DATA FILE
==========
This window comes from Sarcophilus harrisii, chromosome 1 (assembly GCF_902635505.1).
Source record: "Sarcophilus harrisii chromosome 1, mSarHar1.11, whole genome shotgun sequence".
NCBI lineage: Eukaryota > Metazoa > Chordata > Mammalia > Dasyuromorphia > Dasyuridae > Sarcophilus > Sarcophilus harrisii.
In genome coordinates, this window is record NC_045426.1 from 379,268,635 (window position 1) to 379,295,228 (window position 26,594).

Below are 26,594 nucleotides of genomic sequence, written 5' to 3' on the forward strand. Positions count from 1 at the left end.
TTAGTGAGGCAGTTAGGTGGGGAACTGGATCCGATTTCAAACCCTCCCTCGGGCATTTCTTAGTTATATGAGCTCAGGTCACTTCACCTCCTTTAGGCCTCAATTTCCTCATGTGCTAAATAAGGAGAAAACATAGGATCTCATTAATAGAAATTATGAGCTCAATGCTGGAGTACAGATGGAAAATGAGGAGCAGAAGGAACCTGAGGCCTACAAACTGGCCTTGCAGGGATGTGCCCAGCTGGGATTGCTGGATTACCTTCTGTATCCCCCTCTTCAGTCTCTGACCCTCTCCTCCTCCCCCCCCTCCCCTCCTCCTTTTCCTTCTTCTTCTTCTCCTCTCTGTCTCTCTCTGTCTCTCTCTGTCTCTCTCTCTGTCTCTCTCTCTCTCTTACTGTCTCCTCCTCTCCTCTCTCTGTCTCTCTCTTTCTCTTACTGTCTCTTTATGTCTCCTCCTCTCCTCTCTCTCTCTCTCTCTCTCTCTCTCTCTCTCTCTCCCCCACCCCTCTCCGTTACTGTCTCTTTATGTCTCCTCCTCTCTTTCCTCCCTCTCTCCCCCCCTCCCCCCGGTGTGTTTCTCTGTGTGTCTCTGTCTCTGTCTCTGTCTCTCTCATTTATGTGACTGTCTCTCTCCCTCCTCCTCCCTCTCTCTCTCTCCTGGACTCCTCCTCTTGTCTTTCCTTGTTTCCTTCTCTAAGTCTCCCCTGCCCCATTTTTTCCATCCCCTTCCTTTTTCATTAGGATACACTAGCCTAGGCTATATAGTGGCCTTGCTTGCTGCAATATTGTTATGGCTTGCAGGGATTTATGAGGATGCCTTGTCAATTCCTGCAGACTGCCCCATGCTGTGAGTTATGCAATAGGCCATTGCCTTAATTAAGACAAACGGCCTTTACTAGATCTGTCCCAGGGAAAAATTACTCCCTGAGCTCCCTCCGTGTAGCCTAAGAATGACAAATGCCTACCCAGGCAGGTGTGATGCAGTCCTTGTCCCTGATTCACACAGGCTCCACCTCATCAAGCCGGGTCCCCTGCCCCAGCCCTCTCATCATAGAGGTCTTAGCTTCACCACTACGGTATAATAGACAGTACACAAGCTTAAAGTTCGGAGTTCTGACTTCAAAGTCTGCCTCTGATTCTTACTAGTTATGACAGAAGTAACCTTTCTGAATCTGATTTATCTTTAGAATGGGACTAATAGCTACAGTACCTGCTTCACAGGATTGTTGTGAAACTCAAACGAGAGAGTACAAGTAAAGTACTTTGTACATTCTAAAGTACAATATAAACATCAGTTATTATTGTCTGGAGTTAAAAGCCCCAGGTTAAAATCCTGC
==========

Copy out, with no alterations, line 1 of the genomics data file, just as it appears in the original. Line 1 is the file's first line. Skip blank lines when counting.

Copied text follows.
This window comes from Sarcophilus harrisii, chromosome 1 (assembly GCF_902635505.1).